More Casts and Blasts from the Cottonwood River

Sunday’s column about setting lines for big catfish on the Cottonwood River netted me several e-mails and phone calls from anglers who knew and appreciated the river. The one I appreciated the most was from Bob Hoch, a retired Wichita Eagle employee of many, many years.

It turns out Bob had spent some of the best summers of his childhood with his grandparents, who owned and farmed the stretch of the Cottonwood I’d written about. Bob had even had the great fortune of fishing with legendary angler Ned Noll, his uncle.

Not only did Bob confirm what I’d written about Noll, but also about the probable presence and size of Noll’s version of a great white whale…a huge flathead he’d named “Ol’ George.”

Read on, and enjoy what Bob has agreed to let me reproduce.

 

“HI MICHAEL:

I enjoyed your Sunday Outdoor feature story about fishing on the Cottonwood River.  Alex “Casey” Case is my cousin and Ned Noll was my uncle.  I spent lots of my youth on the Claude Noll farm where this story takes place.

I used to live with my grandparents there during the summer harvest time.  Back in the 1930’s, Grandpa hired someone with a bulldozer to cut wide paths from the farm down to the river and back up the bank to the field on the other side.  That saved him from having to drive his old John Deer tractor and various implements out on the highway to get to that field.  He also had that guy shove some rocks to make a short “dam” — just below where that campfire ring is.  Now he had a “deep end” and the “riffles” below.

A couple times after spending the day plowing the field across the river, Grandpa would stop the tractor in the riffles and we’d strip down to our underwear and cool off in the river before going back up to the farm house for supper.  We would often sein for bait and float some crawdads down the riffles and slowly reel back in.  Caught some nice fish that way.  And the quietness of those surroundings were, indeed, relaxing.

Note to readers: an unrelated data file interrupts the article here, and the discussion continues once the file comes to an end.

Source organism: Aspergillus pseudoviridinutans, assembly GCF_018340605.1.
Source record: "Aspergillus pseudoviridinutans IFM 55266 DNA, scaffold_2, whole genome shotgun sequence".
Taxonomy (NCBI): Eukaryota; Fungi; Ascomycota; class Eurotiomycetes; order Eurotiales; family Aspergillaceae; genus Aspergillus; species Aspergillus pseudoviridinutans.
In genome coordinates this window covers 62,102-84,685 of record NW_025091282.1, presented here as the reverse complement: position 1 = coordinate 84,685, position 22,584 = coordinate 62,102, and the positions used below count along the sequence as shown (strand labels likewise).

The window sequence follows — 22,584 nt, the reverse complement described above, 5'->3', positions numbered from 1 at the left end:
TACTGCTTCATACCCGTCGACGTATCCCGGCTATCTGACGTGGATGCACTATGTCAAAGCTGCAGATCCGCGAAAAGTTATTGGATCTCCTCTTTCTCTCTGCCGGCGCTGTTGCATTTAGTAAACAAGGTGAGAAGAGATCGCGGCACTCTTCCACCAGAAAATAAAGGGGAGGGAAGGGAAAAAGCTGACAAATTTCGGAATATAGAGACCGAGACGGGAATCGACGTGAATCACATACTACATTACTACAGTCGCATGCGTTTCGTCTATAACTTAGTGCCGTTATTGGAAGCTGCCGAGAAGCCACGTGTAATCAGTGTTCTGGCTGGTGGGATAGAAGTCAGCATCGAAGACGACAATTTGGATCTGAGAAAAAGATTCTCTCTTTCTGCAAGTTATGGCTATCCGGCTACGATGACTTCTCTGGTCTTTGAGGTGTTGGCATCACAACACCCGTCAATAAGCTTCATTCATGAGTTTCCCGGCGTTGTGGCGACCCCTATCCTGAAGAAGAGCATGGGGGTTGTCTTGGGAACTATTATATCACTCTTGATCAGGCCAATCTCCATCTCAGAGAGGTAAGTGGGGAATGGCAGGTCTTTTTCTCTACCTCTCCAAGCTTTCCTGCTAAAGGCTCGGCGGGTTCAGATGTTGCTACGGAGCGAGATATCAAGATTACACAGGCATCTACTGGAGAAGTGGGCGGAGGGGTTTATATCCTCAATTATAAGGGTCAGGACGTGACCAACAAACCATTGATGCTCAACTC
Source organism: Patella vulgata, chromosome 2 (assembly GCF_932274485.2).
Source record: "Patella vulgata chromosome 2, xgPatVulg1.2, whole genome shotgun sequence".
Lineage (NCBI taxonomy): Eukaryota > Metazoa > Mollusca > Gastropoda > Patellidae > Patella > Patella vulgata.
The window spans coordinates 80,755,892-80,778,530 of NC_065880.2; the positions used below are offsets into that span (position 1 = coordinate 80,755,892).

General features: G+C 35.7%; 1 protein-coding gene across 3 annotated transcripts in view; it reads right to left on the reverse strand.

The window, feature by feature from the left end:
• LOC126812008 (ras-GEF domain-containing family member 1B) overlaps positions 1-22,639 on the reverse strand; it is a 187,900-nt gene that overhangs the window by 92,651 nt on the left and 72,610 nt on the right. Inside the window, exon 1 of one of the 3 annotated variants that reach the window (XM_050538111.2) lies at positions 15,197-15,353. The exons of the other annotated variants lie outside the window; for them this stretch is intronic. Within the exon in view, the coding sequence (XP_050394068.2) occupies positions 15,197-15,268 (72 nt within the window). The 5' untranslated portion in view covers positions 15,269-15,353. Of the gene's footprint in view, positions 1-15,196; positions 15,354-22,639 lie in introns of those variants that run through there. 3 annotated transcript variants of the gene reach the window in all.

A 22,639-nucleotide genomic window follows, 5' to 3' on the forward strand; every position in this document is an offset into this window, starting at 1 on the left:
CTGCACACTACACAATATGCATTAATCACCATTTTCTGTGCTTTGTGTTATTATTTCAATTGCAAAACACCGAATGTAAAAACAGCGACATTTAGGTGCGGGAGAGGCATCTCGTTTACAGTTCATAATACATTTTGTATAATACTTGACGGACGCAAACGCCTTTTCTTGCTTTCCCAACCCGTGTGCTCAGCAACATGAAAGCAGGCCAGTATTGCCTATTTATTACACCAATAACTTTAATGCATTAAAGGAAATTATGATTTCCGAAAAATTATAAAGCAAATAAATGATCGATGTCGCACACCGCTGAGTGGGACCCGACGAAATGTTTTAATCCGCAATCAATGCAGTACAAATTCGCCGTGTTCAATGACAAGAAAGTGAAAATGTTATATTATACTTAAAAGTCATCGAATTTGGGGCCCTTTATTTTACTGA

Uncle Ned became a doctor after he came back from World War II.  Several years later, he came down with Lupus which was fairly unknown at that time.  He spent a couple weeks in the Mayo Clinic for testing and treatment.  He actually was the one to diagnose his illness.

He taught me lots of tips to catching the big catfish.  Yes, we used what he called #12 hooks — giant beasts that would barely fit in the palm of your hand.  He was very scientific about this, too.  Before using those hooks, he would soak them in a mild acid solution to take the shine off them.  He also taught me not to bother setting lines during the days around a full moon — too much moonlight and the turtles and gar would steal the bait.

We used large carp or goldfish for bait, hooking them under the backbone.  To place limb lines most effectively, we would row up and down the river — me rowing and him probing the bottom of the river with a long stick looking for places the big catfish wallowed-out “nests” in the mud.  When we found those, we’d look for the nearest limb from which to hang a line.  Bait placement was key, too — about one foot off the bottom.

One Sunday afternoon, Ned and I were doing some limb line maintenance when we spotted what might have been “Old George”.  A huge catfish was nosing the surface of the water.  While I slowly rowed/drifted up to that fish, Ned put his arm down under the water and I watched in astonishment as he slowly ran his hand up the back of that fish.  When he got to the back of its head, he “walked” his outstretched palm twice across its head.  (Now hold out your hands away from you, stretch your fingers out and touch thumbs.  That’s about how wide across the back of its head that fish was.)  Then he spooked and took a dive.  I know that sounds like a “fish tale”, but it’s the honest-to-God’s truth.

The summer of 1962 was our most prolific fishing summer.  We caught flatheads ranging from 51 lbs, 48, 43, several in the 30 lb range and many other “smaller” ones.  We had a trotline stretched from bank-to-bank below the riffles where the water was about thigh-deep.  We were actually throwing back fish weighing 3-5 lbs because we had too many bigger ones.  Simply amazing!  (I have a picture of me with the 51-lb flathead, but I can’t get my scanner to work.)

In 1963, we got skunked.  Couldn’t catch a cold on that river that year.  Then, Ned passed away in 1964.

Ned and Dale Snelling who was the Marion County Lake Superintendent for many years, used to trap beaver on the Cottonwood.  For many years, I had a beaver skin rug that measured a little more than 3 feet in diameter that Ned made for me.

Thanks for the ride down memory lane.”